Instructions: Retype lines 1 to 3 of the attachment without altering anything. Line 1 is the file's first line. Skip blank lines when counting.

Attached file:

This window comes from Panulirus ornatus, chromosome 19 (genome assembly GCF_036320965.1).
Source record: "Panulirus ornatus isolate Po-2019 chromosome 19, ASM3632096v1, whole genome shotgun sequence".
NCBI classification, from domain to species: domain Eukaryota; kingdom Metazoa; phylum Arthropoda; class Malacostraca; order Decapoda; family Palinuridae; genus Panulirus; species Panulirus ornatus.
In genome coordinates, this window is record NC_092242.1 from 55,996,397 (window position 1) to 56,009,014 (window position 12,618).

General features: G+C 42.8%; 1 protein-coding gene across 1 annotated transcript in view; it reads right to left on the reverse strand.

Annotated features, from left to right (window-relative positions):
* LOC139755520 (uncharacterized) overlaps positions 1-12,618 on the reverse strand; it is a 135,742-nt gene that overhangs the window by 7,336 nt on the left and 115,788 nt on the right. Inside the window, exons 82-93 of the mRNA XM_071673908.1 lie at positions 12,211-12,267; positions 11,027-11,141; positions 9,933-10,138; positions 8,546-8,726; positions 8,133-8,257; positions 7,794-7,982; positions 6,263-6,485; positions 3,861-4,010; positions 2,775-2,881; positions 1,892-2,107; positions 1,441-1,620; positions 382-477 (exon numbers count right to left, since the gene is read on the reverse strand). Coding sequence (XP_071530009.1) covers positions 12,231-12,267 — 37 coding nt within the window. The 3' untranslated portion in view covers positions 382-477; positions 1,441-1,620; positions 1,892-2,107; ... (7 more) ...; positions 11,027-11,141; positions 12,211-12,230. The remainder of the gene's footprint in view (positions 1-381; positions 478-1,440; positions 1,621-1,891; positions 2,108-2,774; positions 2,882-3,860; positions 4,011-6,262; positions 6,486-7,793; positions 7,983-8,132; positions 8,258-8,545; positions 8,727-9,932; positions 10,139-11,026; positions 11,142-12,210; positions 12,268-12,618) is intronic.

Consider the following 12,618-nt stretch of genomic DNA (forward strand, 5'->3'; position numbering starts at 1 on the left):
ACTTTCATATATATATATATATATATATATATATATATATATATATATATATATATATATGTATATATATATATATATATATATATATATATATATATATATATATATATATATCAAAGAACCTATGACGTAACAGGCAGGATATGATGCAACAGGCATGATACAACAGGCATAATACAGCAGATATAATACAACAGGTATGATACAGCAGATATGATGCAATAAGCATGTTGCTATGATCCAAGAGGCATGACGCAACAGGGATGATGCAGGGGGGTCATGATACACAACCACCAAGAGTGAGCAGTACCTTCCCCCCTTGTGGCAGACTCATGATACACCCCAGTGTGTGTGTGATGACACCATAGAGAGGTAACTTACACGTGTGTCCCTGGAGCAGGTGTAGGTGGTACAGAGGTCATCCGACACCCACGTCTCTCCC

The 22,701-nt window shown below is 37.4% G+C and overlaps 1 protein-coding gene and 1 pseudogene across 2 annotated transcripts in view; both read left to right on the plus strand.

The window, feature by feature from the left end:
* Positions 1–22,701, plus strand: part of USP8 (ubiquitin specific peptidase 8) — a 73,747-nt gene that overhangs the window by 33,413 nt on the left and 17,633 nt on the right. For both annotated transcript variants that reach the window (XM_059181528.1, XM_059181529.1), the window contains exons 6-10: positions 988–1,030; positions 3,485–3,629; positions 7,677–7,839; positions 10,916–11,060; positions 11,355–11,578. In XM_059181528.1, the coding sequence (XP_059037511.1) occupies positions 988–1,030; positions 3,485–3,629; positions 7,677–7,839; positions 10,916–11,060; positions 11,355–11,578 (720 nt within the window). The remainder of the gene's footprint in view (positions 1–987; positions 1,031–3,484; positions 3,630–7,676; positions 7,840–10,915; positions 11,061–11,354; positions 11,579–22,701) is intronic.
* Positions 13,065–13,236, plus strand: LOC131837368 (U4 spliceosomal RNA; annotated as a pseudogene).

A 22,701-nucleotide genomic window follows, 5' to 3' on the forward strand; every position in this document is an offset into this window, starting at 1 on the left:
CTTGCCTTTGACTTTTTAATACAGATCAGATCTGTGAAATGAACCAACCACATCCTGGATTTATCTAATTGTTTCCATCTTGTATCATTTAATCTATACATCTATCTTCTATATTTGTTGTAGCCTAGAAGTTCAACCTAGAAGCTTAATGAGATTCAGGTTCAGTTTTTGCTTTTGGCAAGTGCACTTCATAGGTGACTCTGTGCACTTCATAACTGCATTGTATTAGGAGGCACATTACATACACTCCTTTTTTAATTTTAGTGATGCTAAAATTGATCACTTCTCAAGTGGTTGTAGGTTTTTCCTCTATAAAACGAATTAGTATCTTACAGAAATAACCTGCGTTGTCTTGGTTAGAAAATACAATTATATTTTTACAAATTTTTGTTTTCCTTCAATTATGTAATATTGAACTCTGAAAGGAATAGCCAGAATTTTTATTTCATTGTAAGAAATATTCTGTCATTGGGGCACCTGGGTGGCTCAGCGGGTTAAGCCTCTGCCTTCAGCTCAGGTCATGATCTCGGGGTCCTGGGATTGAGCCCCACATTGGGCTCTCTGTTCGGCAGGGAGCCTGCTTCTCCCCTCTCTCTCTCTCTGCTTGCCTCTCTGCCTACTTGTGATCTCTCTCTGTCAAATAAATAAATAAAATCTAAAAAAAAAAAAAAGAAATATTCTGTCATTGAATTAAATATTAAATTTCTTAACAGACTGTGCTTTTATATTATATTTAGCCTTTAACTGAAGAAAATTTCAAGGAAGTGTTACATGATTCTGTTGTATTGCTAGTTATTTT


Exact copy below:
This window comes from Panulirus ornatus, chromosome 19 (genome assembly GCF_036320965.1).
Source record: "Panulirus ornatus isolate Po-2019 chromosome 19, ASM3632096v1, whole genome shotgun sequence".
NCBI classification, from domain to species: domain Eukaryota; kingdom Metazoa; phylum Arthropoda; class Malacostraca; order Decapoda; family Palinuridae; genus Panulirus; species Panulirus ornatus.